This philanthrophic iron master has erected an armory for his private detectives for every library he has established for the people. To make a life of unparalleled achievement as an amasser of money terminate in glory is well within his power, but avarice is the chief occupant of his heart. With sixty and more years on his head and so much wealth that he cannot by any possibility spend one twentieth part of his yearly income, the iron master still has an insatiable thirst for gold. To the Forty who know every detail of his career, this man above all others is the one whom they despise. His hypocrisy makes him the most despicable of the proscribed. Chadwick is proud that to him has fallen the lot of exterminating this Transgressor.
From other letters received by Nevins it develops that not one of the men has failed in locating his man and in laying the net which is to enmesh him.
The proposal of a supposed inventor to create a machine that will reduce cost of manufacture, leads the merchant prince into a trap. He rejoices at the thought of reducing the expense of wage and of maintaining the price of goods to the consumer.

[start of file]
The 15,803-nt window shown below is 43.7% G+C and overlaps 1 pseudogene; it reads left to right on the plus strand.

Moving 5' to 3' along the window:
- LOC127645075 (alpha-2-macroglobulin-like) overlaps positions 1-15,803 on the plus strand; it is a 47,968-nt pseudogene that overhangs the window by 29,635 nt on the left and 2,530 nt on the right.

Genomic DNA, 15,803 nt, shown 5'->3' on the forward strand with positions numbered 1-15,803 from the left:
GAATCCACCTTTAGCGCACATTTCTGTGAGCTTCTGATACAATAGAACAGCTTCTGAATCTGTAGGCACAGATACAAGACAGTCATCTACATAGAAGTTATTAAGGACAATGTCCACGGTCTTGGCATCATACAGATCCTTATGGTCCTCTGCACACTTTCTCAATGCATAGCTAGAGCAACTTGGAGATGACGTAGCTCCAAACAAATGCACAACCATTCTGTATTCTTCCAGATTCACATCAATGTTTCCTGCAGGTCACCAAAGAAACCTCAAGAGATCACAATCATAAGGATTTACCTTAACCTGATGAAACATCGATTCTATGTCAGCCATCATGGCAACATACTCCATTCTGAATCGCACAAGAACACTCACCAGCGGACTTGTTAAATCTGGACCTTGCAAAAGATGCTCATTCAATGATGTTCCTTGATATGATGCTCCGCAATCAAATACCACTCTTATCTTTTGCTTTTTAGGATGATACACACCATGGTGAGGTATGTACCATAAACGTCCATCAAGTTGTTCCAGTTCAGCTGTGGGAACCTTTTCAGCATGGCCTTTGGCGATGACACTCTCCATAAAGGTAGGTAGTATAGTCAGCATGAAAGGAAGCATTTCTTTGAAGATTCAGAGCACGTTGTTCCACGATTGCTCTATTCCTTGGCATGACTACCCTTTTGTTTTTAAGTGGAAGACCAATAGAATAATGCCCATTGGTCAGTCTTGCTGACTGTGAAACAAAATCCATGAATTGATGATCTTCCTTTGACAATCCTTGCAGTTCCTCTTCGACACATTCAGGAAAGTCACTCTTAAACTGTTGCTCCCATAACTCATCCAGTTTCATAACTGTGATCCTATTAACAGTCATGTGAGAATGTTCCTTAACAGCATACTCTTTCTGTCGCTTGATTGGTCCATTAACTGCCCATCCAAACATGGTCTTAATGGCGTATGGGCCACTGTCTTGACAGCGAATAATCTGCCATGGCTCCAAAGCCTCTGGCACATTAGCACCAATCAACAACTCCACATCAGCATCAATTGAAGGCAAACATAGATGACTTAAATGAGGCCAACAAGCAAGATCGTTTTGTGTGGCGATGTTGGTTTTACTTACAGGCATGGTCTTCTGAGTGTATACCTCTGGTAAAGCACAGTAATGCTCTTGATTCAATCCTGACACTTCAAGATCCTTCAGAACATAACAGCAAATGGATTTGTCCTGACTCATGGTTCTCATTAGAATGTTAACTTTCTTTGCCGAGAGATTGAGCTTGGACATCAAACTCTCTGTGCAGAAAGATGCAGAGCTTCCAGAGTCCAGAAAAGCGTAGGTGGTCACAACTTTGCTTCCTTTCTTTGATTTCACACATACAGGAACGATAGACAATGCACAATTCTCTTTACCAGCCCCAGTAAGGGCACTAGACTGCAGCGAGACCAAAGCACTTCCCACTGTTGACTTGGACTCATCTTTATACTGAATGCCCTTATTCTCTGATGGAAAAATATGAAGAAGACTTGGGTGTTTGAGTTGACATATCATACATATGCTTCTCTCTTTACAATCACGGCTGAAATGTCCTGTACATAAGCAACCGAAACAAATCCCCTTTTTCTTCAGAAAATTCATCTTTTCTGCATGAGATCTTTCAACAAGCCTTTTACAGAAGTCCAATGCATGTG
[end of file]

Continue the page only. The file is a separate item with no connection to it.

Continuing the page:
An improved explosive interests the mine owner It will cost him less and can be sold to the operatives at the same price. It is more dangerous to use, but that does not deter him from seeking to utilize it; for it is the operatives who will have to run the risk in the mines.
A substitute for oil is the lure that compels the Oil King to pay respectful attention to another of the committee. The same prospect of a substitute for sugar demands the attention of the Sugar King. To each of the Transgressors there is held out as a bait the needed promise of gain at the public expense.
Thus the details of the pending tragedy are perfected.
MILLIONAIRES SOWING THE WIND.
While the work of the Independence party is being conducted with all the vigor that its scanty financial resources will permit, the opponents of popular government are pushing their campaign in all directions, aided by inexhaustible money, and all the influence that attaches to the party in power. The Plutocratic convention which had been held in Chicago promulgated a platform that pledges the party to institute every form of legislation calculated to appease the demands of the people.
That the pretences of the platform are insincere is a fact that every one is well acquainted with; yet so potential is the power of the party that it is able to persuade men against their best judgment, and those whom it cannot bring to its support by argument are forced to align themselves on the side of phitocratic government by the force of coercion.